Marshall County Judge Executive Kevin Neal clarified the county’s role in hiring law enforcement officers for schools Tuesday after comments criticizing the fiscal court for not employing two deputies in 2016.
Neal’s comments came during the Marshall County Fiscal Court’s regular meeting. Chuck Paisley, of Benton, repeatedly asked the court if it was responsible for school safety. Neal said that issue fell under the school board’s purview while clarifying that the county was not asked to specifically hire additional school resource officers.
Paisley asked if Neal was responsible for signing off on grants to hire additional officers.
“I cannot sign off on a grant for two new deputies unless this fiscal court votes for it,” Neal said. “I do not have the powers or the duties to sign a grant without this fiscal court’s approval…. We cannot make a decision today as a fiscal court when it comes to the school.”
Neal said the court was responsible for hiring employees, but it was up to departments on how staffing is allocated.
“Hiring of employees comes through this fiscal court,” Neal said. “Decisions to put them out at the school, sits [with Sheriff Kevin Byars].”
Neal said the county had entertained a motion to increase sheriff’s department funding for additional employees in June 2016. Magistrate Bob Gold made the motion, but it did not receive a second.
Paisley said he had spoken to Neal by phone March 23.
“It was brought to my attention two years [ago] that there was a grant laid on your desk, you looked at it and you stated that you didn’t have the funds for that grant in your budget,” Paisley said.
Paisley said he had been told by Sheriff Kevin Byars that the request for two additional officers had been made but was rejected by the judge executive. Neal said that description of events was “inaccurate.”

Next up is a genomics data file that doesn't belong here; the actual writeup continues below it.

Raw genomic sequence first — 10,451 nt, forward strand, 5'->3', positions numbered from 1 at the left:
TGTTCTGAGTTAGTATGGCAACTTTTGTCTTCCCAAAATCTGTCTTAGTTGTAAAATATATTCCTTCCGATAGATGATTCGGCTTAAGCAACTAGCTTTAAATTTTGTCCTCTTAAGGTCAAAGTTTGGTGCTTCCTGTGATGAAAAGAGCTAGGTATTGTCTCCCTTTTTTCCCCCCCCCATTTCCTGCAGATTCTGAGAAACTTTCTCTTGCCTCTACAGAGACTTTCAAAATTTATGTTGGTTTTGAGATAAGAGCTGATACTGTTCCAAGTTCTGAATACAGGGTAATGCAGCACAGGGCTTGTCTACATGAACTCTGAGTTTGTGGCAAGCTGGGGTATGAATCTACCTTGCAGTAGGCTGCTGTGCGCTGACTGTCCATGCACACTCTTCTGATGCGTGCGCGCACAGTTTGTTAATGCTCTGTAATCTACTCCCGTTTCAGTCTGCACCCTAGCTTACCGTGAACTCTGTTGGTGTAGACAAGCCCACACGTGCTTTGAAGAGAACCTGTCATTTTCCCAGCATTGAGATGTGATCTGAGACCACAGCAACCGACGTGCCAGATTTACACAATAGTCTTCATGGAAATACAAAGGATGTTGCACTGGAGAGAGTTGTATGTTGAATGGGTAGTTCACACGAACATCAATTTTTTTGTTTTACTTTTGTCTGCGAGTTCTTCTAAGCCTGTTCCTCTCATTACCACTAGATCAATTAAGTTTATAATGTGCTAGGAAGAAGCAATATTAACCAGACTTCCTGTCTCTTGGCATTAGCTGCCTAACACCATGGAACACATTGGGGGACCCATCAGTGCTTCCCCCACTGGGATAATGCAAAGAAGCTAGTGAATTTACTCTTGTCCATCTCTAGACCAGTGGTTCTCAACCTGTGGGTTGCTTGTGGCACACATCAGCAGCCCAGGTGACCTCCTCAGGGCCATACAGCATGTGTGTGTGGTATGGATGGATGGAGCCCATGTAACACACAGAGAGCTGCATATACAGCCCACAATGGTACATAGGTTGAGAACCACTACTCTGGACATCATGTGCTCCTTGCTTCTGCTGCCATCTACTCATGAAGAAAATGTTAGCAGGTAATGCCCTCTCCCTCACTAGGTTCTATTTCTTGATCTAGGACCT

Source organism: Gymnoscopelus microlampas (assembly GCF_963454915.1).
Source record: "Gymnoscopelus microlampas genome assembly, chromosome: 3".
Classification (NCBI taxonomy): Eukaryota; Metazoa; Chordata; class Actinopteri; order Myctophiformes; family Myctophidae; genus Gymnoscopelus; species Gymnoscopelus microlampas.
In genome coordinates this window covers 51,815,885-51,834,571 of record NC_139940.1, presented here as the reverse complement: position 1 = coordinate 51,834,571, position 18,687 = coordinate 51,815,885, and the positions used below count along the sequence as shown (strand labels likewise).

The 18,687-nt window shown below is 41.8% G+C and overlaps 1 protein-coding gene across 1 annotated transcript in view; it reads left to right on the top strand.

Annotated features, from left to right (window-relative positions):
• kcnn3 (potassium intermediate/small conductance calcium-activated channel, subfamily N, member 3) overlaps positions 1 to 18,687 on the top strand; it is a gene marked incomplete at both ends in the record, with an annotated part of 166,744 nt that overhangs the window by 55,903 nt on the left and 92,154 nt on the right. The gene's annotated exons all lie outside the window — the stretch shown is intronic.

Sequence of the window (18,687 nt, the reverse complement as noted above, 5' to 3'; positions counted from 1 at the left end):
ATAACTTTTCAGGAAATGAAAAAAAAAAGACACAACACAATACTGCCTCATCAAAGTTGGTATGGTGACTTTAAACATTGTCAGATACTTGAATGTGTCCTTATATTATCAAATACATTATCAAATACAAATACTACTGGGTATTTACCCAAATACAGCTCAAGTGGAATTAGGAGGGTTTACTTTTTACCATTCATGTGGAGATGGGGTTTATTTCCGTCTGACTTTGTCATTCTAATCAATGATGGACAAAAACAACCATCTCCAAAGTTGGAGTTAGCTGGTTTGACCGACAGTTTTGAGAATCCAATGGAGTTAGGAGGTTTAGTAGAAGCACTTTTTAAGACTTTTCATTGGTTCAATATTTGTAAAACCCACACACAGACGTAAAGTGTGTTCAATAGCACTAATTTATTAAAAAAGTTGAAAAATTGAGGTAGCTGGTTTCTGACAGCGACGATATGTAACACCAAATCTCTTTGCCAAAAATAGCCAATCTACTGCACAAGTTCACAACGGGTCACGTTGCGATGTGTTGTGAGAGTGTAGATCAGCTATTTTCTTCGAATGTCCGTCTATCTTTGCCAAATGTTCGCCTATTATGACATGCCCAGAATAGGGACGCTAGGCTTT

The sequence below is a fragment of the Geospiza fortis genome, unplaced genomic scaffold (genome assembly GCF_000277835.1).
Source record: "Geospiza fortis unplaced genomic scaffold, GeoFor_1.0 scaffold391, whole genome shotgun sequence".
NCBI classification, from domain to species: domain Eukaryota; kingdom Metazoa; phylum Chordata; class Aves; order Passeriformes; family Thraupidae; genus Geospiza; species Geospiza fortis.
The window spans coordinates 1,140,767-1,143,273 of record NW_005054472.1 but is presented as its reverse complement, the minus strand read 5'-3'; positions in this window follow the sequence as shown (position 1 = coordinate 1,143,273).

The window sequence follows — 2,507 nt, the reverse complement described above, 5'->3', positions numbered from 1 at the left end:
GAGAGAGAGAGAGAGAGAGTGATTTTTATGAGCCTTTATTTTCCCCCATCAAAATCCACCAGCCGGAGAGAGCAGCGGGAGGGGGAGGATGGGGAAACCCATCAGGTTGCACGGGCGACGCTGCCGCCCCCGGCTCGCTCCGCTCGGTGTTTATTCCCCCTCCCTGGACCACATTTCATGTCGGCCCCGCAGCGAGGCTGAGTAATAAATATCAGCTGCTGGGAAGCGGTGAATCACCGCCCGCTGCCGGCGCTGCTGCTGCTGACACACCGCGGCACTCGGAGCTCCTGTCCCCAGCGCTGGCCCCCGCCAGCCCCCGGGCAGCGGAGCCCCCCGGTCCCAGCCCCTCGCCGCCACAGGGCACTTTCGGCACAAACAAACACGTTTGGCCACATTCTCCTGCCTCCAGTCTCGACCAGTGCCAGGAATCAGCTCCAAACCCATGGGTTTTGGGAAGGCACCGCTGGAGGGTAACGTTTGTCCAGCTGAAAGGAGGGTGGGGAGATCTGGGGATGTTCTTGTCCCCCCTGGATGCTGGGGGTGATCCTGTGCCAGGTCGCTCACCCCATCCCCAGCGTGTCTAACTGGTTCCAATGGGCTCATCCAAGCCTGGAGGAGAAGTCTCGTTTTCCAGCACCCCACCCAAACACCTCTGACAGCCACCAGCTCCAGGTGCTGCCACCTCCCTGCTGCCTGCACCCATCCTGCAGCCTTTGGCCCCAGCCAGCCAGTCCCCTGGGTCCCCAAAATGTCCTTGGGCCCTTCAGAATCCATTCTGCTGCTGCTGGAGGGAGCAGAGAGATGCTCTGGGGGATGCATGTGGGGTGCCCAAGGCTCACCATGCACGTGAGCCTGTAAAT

Neal said the funds in question were through a Community Oriented Policing Services grant, which is administered through the U.S. Department of Justice. COPS grants provide 75 percent of approved entry-level salaries and fringe benefits for newly hired full-time officers, up to $125,000 per position, over a three-year grant period. The county would have been responsible for the remaining 25 percent of costs for the deputies, which, according to Neal, were not requested as school resource officers. The county would also have had to pay the full salary or terminate the positions at the end of the 36 months.
According to the Department of Justice’s web site, special consideration is given to departments requesting officers to deal with “violent crime, homeland security problems and illegal immigration.”
“The COPS grants [were] to hire two deputies, it has nothing to do with school safety,” Neal said. “I want to be very clear, because you’re getting some misinformed information. I don’t know what the attempt here is today, but your information is inaccurate.”
Paisley also spoke about the plan released last month by Neal, who serves on the safety advisory board to the school district. Neal repeatedly asked Paisley to clarify comments about the plan and the grant, as well as what he was referring to in terms of school safety.
“I’m just going by what I read off of Channel 6 news, what they’ve posted” Paisley said. “You stated to me on the phone that you didn’t have [anything] to do with school safety.”
Neal said the court had no legislative authority.
“We do not have voting power today or any day, regarding school safety,” Neal said.